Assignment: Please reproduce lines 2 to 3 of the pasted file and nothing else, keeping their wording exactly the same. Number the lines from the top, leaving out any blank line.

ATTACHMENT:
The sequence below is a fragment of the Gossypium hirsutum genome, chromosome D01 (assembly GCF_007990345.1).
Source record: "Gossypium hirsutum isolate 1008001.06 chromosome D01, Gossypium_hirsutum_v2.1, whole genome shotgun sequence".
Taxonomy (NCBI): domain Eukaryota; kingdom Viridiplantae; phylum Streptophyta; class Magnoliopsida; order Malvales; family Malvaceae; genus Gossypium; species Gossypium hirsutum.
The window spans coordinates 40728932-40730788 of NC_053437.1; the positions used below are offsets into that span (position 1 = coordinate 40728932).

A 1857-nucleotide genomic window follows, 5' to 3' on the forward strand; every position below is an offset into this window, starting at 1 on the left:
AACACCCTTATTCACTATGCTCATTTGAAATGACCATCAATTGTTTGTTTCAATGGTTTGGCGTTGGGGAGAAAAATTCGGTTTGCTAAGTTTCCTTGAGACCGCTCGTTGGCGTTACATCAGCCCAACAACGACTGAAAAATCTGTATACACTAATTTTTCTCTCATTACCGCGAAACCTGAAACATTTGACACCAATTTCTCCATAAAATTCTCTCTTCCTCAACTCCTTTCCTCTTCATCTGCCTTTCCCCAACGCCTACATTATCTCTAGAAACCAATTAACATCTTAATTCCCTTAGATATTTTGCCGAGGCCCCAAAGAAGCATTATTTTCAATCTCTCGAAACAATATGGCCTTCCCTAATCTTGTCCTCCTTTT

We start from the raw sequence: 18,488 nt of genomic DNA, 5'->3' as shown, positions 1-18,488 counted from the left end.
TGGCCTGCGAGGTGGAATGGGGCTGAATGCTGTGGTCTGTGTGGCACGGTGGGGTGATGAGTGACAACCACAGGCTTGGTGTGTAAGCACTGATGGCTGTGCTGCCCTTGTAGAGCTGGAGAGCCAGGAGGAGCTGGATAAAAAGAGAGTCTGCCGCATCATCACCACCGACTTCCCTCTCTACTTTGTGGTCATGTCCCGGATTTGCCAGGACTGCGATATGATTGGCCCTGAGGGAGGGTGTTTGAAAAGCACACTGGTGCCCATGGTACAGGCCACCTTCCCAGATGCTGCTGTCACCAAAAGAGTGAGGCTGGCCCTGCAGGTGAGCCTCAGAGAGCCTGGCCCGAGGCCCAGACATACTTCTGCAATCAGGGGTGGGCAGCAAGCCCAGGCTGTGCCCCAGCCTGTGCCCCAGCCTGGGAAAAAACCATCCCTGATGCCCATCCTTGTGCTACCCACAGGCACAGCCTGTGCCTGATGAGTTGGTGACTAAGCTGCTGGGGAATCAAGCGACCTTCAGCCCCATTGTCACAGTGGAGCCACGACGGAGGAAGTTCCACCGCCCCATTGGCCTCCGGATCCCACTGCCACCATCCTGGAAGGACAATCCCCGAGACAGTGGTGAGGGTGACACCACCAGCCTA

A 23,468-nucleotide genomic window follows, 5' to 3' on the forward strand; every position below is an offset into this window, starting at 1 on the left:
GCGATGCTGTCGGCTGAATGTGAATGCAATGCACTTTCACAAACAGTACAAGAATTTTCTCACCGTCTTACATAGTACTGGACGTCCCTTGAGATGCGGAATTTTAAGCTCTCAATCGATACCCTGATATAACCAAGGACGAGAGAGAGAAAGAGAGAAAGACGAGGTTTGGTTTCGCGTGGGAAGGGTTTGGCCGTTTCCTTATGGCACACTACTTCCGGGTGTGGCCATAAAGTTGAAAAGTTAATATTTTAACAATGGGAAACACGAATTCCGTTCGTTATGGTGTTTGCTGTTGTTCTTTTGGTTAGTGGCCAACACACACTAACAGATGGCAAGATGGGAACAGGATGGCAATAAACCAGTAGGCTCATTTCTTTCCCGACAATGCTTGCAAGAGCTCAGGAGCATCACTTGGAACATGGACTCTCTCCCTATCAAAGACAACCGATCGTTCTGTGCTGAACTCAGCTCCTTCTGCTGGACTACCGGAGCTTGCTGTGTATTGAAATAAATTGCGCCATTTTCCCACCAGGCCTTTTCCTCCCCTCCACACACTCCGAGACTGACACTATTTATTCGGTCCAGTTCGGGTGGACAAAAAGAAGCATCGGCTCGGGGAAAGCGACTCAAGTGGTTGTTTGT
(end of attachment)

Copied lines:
Source record: "Gossypium hirsutum isolate 1008001.06 chromosome D01, Gossypium_hirsutum_v2.1, whole genome shotgun sequence".
Taxonomy (NCBI): domain Eukaryota; kingdom Viridiplantae; phylum Streptophyta; class Magnoliopsida; order Malvales; family Malvaceae; genus Gossypium; species Gossypium hirsutum.